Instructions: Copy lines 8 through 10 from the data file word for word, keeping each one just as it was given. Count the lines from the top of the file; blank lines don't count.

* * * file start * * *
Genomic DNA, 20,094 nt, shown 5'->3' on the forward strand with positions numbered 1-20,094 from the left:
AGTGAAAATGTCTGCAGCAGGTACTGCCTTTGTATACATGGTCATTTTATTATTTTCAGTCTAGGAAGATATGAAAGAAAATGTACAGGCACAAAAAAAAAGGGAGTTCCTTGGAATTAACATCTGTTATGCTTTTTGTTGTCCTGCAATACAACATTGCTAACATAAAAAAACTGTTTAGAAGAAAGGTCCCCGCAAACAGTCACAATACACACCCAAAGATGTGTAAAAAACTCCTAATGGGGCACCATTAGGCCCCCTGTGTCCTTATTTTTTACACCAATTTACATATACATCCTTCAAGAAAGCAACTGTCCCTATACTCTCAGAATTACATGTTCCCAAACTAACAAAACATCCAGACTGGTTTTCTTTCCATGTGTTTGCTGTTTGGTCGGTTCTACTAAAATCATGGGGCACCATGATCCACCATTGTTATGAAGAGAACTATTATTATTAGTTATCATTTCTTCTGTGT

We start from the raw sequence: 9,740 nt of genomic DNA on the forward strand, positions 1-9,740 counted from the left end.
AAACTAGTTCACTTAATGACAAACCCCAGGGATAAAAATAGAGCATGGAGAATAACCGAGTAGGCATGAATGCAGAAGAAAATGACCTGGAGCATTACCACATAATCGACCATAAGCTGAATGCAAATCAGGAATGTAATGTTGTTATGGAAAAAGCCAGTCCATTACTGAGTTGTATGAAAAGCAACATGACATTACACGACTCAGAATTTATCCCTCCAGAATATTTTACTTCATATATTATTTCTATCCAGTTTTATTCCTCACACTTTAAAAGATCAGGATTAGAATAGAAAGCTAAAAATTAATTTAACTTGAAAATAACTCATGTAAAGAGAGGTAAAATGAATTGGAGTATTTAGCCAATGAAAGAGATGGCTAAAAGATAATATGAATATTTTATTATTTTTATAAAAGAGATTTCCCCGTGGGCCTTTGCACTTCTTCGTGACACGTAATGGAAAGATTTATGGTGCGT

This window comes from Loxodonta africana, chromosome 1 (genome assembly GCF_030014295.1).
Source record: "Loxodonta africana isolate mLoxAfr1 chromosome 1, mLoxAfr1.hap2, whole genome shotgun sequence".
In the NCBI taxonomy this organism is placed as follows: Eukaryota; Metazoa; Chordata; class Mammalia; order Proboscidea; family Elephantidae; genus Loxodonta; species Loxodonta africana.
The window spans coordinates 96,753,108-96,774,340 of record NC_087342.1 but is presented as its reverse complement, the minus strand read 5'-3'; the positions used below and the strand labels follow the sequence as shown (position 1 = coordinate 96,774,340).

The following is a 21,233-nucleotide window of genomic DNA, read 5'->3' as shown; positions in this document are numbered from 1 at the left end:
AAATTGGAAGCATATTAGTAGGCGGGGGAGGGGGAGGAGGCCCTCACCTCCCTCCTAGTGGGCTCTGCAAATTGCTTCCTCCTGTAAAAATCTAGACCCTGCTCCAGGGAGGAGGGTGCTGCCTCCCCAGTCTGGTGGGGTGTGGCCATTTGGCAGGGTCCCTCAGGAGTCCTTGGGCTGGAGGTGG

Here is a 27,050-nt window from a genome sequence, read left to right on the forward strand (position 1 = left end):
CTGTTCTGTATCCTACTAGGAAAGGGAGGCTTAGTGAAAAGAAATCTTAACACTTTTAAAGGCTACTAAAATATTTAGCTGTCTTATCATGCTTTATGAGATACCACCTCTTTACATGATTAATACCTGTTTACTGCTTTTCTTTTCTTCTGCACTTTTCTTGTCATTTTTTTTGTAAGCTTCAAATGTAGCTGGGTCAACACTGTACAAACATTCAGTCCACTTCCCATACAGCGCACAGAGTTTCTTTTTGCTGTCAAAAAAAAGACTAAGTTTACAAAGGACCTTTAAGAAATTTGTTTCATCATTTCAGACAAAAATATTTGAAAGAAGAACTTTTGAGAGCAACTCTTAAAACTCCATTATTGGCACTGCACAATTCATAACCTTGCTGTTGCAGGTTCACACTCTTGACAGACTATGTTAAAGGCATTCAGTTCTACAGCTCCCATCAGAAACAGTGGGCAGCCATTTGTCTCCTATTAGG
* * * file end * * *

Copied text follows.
The window spans coordinates 96,753,108-96,774,340 of record NC_087342.1 but is presented as its reverse complement, the minus strand read 5'-3'; the positions used below and the strand labels follow the sequence as shown (position 1 = coordinate 96,774,340).

The following is a 21,233-nucleotide window of genomic DNA, read 5'->3' as shown; positions in this document are numbered from 1 at the left end:
AAATTGGAAGCATATTAGTAGGCGGGGGAGGGGGAGGAGGCCCTCACCTCCCTCCTAGTGGGCTCTGCAAATTGCTTCCTCCTGTAAAAATCTAGACCCTGCTCCAGGGAGGAGGGTGCTGCCTCCCCAGTCTGGTGGGGTGTGGCCATTTGGCAGGGTCCCTCAGGAGTCCTTGGGCTGGAGGTGG